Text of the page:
The battle of the global heavyweights continues apace, with Landor Associates back in the frame after a couple of year’s absence from the Design Week consultancy survey. The biggest fee-earner from overseas work, the US-owned group is giving WPP Group’s worldwide identity business a run for its money in the overseas chart. But, in terms of global financial prowess, Enterprise IG reigns supreme – with a design fee-income which is a cut above the rest.
Last year we only published the ranking for overseas income, basing the charts largely on consultancies’ UK offices. This year we look at performance on a truly global stage (see table opposite), combining figures for UK and overseas business wherever it is billed from, as well as overseas earnings (see table, page 73).
Taking the global charts first, it is interesting that a couple of groups make the grade without the benefit of overseas offices. Imagination is a case in point, ranking sixth in the world in terms of fee-income generated solely by a UK team. CLK.MPL (19) and Revolution (20) also make the top 20 on the strength of UK offices.
Interbrand Newell and Sorrell (7) has an office in Amsterdam with 23 staff. However, billings are all done through London, which is why the group’s fee-income is the same in both the main Top 100 and global charts.
Interesting South African conglomerate KSDP Design Group doesn’t make it into the global Top 20. It stands at 25, despite owning groups in Amsterdam, London and Sydney, as well as in Cape Town and Johannesburg. Non-UK earnings of 5.5m – up 15 per cent from last year – place it 13th in the overseas chart.
Other overseas predators have fared better. The Coleman Group Worldwide (5), which owns Coleman Planet in the UK and Swiss group Coleman Schmidlin & Partner, ranks highest among the packaging and branding © groups. Its figures do not yet include its latest Continental deal with Dutch group Millford-Van den Berg. Renowned for exacting strong performances from its subsidiaries, The Coleman Group is worth keeping an eye on as it moves towards the Far East for new purchases, having completed its European network.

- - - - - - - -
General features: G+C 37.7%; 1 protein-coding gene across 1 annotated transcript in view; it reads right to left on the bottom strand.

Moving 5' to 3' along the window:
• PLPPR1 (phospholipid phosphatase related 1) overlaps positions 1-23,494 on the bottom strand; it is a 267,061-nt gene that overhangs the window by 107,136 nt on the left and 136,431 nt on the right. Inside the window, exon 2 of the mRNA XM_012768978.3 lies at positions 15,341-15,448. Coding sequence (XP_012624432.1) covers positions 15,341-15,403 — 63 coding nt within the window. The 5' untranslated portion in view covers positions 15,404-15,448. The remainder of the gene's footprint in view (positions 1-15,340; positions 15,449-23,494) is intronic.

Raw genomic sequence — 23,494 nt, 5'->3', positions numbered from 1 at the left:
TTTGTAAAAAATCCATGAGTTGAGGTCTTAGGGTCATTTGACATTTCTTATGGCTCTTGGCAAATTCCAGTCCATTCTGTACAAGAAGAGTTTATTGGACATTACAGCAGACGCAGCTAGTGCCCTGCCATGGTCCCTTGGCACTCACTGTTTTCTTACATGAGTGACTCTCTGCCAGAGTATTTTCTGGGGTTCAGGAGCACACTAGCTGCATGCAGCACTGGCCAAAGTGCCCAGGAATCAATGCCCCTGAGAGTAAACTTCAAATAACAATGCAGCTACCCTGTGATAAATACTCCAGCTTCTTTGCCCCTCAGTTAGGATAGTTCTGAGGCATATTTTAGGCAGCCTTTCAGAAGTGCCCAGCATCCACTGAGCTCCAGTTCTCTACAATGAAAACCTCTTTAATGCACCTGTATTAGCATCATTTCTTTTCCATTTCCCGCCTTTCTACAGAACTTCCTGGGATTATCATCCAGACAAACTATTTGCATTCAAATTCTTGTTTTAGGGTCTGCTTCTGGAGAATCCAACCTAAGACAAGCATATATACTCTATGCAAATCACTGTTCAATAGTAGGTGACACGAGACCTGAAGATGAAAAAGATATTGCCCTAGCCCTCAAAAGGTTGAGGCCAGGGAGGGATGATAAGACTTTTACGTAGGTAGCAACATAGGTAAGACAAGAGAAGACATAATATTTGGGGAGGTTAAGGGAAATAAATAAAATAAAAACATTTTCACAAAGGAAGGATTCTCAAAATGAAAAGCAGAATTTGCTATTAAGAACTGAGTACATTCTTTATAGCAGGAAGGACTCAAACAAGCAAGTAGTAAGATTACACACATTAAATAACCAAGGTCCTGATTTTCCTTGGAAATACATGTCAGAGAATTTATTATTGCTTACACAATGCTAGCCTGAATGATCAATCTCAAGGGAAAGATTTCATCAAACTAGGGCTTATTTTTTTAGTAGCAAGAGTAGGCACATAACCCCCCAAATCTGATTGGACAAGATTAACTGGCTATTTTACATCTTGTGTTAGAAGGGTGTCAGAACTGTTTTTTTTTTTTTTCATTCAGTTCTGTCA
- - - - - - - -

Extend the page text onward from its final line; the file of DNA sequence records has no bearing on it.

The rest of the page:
The Coleman Group’s corporate identity stablemate within Interpublic Group, Diefenbach Elkins (11), lags behind rivals Enterprise IG, Landor Associates, Interbrand Newell and Sorrell and Wolff Olins in the global stakes; and has reduced its overseas income by about a third. Its UK arm Diefenbach Elkins Davies Baron has, meanwhile, dropped back in the Top 100 chart, reporting a 25 per cent decline in design fees during 1998.
Income from non-UK offices has provided a major revenue stream for the Enterprise network, which has taken off this year in all the charts. But there has also been a big boom in fees earned through offices abroad for Fitch, which reports fees up a third on last year, Retail Planning Associates, up 21 per cent, and Cambridge Consultants, up a massive 122 per cent.
The ranking is slightly distorted this year in that Siegel & Gale, which ranked second last year, didn’t enter the survey. Whether or not this was a conscious move for the Anglo-American group, following the 20.4m buyout from parent company Saatchi & Saatchi Design last June, we don’t know. S&G’s pre-tax profits for the year to December 1997 were 2.06m and it reported global design fee-income of 18.1m in last year’s Design Week consultancy survey, of which 2.7m was earned in the UK.
Studio 36 and Rodney Fitch/Wickens Tutt Southgate are other non-starters, having not completed questionnaires this year. However, Allen International’s disappearance from the global charts is because last year it filled the form in incorrectly, putting down as “global” income work for overseas clients that was billed through the UK. The adjustment reflects on its performance in this year’s Top 100 listing.
There are some interesting newcomers to the global charts. MetaDesign’s offices in Berlin and San Francisco account for its position as eighth ranking overseas earner, working for clients such as car giants Volkswagen and Audi.
Dragon’s return to the survey puts it tenth among overseas earners, largely due to its Paris head office. Pentagram Design, through offices in New York and San Francisco, Crabtree Hall/ Plan CrÃ©atif, Marsteller Giant and DSGN (formerly Trademark Design) also make a showing.
You don’t have to be big to make a strong showing abroad, as the largely UK-based groups at the lower end of the overseas Top 20 show, but you do have to have a local presence.